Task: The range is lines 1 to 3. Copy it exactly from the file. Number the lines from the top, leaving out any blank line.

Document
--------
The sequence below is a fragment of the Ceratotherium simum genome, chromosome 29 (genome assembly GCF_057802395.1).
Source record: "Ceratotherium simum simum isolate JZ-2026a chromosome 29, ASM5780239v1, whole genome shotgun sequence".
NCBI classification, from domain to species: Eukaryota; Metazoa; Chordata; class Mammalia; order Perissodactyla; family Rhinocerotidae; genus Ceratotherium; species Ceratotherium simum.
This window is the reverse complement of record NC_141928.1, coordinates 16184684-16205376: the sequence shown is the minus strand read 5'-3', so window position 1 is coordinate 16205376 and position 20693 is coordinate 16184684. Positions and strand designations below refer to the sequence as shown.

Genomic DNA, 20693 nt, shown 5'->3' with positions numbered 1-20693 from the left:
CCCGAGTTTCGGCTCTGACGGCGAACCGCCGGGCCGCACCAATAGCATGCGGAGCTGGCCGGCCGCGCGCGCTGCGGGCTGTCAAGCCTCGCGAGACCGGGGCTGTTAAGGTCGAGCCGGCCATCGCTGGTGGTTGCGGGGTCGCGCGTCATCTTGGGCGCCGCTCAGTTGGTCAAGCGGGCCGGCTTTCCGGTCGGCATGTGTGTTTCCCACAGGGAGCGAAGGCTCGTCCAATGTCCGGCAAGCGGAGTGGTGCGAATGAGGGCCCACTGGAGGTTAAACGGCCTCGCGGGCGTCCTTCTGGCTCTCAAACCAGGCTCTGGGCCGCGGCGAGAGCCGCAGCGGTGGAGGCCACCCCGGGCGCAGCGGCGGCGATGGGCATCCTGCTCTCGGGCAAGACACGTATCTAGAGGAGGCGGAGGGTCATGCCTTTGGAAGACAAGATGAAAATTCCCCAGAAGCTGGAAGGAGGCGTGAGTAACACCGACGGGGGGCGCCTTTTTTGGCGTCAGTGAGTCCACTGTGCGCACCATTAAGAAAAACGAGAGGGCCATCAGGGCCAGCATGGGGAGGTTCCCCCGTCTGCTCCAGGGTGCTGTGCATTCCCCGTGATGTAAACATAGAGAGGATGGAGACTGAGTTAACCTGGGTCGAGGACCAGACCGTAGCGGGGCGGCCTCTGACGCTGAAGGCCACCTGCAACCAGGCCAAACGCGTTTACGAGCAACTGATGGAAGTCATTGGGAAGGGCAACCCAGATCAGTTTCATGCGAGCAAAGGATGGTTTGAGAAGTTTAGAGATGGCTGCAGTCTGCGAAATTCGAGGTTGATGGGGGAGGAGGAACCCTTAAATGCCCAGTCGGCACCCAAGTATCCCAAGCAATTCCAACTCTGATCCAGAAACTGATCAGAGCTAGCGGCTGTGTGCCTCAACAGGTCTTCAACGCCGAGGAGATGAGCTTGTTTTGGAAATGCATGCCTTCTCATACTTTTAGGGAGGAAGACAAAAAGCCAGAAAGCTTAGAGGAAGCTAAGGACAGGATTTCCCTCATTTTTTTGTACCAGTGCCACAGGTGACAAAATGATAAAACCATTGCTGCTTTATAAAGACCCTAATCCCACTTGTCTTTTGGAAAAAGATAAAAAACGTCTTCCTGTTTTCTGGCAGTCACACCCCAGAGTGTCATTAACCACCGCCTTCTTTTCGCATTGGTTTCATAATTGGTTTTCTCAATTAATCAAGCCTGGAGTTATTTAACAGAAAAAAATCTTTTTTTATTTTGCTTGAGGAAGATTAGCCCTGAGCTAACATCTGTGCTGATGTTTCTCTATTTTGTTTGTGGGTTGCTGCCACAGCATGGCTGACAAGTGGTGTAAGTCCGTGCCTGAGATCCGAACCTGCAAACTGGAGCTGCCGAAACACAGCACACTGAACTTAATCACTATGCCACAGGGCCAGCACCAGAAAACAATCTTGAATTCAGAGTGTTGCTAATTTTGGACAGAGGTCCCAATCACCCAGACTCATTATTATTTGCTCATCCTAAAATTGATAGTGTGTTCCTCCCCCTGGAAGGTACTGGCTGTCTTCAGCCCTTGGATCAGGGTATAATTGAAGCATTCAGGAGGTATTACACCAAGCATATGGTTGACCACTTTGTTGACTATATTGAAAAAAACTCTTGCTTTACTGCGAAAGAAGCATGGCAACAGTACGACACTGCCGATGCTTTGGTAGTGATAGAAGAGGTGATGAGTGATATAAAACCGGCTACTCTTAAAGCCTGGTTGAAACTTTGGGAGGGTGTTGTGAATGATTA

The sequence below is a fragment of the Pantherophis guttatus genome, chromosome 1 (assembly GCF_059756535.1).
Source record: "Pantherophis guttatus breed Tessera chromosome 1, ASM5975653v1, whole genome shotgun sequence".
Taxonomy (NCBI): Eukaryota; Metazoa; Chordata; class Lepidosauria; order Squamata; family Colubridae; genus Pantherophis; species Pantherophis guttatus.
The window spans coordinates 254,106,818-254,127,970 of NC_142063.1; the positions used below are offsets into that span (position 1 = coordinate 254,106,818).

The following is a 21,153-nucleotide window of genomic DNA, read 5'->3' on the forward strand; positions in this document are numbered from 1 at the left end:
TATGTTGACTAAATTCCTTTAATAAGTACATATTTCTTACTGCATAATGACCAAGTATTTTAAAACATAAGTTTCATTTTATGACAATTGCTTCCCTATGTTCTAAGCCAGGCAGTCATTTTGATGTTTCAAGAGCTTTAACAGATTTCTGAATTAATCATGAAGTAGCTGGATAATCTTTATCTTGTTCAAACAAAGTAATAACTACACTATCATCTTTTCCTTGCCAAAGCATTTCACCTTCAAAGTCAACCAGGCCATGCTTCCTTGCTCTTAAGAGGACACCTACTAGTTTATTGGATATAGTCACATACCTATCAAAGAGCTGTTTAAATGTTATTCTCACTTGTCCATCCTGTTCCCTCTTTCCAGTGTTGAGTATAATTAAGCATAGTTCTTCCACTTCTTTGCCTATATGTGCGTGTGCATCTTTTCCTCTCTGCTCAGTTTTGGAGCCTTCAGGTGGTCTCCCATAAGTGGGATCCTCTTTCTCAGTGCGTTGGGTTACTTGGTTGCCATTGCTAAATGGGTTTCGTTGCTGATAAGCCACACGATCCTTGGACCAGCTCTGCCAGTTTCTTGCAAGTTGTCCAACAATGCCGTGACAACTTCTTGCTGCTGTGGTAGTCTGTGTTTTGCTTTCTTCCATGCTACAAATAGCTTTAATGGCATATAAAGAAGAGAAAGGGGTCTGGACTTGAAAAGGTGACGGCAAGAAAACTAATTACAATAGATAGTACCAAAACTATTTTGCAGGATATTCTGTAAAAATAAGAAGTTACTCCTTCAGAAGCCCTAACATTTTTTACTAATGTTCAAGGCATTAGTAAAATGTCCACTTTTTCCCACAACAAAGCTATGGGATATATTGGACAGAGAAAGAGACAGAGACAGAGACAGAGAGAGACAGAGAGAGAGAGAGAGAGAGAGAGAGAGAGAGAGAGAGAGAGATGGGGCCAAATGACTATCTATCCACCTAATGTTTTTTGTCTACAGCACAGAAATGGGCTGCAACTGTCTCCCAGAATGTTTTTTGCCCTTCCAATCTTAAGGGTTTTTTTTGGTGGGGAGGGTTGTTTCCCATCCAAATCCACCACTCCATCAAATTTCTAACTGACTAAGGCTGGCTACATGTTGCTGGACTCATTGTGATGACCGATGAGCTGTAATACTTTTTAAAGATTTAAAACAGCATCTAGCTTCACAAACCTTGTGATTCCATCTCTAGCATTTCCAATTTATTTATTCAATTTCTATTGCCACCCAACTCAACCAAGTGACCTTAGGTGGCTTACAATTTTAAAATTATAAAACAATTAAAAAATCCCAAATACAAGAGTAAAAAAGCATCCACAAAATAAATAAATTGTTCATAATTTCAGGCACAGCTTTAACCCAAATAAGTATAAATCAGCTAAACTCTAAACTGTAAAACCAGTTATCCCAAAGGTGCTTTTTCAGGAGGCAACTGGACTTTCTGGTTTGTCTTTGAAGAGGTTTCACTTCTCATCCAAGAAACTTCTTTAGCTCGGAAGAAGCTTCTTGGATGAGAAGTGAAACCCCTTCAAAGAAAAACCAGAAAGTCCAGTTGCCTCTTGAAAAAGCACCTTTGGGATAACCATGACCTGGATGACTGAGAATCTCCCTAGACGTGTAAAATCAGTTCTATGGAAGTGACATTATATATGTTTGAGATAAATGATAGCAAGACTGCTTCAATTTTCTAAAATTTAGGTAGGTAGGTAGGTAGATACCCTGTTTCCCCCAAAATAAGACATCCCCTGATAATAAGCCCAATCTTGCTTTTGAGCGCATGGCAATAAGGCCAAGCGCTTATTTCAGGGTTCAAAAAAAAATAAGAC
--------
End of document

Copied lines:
The sequence below is a fragment of the Ceratotherium simum genome, chromosome 29 (genome assembly GCF_057802395.1).
Source record: "Ceratotherium simum simum isolate JZ-2026a chromosome 29, ASM5780239v1, whole genome shotgun sequence".
NCBI classification, from domain to species: Eukaryota; Metazoa; Chordata; class Mammalia; order Perissodactyla; family Rhinocerotidae; genus Ceratotherium; species Ceratotherium simum.